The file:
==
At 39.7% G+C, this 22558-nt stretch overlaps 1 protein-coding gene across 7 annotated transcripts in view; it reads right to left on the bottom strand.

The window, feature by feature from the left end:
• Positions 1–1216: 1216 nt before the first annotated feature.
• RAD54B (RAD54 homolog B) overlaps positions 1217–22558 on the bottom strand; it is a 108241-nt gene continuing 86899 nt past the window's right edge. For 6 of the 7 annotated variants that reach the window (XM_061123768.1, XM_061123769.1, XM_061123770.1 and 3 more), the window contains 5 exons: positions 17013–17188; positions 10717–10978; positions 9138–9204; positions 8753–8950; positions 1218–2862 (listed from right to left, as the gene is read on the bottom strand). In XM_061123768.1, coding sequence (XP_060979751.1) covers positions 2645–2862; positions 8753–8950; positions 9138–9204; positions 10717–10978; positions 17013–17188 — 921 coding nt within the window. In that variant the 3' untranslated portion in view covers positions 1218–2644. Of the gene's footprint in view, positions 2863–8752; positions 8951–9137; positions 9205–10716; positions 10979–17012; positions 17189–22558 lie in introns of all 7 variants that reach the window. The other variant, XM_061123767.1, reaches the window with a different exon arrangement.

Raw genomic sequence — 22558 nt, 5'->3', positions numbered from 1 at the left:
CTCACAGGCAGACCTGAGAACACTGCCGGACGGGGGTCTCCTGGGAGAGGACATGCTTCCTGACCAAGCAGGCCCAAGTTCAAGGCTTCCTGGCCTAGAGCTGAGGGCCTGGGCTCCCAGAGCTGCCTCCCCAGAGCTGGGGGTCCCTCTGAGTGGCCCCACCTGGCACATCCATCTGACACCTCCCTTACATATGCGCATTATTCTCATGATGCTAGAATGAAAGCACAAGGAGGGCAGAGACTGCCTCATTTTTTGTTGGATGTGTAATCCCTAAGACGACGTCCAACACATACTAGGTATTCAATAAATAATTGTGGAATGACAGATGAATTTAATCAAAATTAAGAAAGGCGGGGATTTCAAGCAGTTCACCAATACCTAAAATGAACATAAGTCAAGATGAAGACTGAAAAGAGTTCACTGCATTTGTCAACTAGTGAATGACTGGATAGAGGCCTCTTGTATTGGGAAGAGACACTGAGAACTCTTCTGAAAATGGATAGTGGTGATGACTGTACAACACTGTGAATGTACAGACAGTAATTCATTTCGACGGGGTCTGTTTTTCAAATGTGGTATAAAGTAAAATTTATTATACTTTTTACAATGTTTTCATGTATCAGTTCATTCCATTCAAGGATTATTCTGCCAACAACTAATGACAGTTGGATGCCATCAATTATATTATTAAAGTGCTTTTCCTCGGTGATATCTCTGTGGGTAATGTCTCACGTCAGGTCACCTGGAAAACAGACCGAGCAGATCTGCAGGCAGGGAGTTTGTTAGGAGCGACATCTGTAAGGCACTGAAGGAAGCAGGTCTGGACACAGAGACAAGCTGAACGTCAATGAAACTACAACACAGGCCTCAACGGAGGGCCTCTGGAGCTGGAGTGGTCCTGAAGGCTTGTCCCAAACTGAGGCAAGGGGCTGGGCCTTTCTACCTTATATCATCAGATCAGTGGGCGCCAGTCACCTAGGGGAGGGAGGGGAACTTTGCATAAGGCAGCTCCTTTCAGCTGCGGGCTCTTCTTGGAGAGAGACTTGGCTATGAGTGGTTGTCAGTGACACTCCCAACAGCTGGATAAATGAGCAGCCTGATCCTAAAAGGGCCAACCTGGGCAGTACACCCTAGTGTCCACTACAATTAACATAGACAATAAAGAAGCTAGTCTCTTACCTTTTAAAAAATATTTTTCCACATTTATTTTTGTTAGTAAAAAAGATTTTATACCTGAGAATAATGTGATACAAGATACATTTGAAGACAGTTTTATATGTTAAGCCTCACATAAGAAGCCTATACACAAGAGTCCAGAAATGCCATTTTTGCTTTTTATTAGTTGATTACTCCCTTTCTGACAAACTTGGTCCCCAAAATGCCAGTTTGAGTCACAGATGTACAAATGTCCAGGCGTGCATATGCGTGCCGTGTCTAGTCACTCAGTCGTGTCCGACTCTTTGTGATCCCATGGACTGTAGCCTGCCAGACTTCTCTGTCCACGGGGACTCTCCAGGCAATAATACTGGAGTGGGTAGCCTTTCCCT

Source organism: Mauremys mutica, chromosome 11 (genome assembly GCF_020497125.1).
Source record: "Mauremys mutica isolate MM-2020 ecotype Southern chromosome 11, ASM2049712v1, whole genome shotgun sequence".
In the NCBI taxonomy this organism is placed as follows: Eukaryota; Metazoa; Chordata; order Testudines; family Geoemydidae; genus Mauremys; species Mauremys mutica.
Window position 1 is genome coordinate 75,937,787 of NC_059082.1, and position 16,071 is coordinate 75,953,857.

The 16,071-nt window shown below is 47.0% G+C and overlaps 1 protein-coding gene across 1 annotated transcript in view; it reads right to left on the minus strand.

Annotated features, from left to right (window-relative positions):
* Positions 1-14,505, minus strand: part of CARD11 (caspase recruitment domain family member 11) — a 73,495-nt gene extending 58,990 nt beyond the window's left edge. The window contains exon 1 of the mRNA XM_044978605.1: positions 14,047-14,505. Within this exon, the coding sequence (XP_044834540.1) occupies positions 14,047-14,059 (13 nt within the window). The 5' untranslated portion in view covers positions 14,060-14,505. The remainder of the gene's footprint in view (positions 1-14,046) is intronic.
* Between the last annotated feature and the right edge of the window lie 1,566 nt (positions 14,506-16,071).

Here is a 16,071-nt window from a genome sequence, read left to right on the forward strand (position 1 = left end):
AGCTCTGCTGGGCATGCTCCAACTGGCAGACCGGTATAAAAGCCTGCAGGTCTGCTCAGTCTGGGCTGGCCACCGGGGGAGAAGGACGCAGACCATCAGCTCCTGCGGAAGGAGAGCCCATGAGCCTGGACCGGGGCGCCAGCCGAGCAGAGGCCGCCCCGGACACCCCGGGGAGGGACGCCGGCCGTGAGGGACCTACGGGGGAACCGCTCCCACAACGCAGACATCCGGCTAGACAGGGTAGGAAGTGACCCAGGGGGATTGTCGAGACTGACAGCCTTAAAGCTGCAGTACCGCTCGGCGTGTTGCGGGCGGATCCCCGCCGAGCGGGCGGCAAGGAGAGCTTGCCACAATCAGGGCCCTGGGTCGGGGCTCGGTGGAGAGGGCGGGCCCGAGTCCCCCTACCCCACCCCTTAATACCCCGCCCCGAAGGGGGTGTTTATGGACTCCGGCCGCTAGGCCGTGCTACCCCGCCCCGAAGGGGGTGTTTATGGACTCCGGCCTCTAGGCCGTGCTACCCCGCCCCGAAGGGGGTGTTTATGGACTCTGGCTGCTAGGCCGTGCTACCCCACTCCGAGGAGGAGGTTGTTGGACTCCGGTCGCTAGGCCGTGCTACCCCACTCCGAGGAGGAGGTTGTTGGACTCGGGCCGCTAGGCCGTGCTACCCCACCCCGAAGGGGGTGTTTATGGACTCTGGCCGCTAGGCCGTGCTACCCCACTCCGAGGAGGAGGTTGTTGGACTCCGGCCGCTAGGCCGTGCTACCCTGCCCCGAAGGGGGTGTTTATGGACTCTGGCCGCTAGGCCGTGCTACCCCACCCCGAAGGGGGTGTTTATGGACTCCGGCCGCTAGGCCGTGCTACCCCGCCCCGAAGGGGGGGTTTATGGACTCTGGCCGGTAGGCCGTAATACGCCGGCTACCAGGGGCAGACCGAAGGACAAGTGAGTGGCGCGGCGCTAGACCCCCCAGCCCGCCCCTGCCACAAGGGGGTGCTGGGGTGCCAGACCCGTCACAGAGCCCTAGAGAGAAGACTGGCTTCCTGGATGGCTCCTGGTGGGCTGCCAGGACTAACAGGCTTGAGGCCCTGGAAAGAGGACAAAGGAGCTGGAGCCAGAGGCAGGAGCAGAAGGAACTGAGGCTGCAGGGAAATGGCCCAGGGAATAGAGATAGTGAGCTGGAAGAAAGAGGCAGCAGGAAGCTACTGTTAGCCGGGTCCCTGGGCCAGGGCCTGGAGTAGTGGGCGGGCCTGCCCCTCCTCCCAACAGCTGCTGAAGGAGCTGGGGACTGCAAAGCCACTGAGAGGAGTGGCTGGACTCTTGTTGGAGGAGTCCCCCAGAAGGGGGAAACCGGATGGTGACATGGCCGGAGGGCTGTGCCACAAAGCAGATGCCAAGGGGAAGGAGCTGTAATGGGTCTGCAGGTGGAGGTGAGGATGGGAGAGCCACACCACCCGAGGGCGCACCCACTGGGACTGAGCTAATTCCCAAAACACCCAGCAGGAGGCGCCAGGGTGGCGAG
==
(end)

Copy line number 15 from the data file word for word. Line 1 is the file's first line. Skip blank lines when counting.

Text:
Here is a 16,071-nt window from a genome sequence, read left to right on the forward strand (position 1 = left end):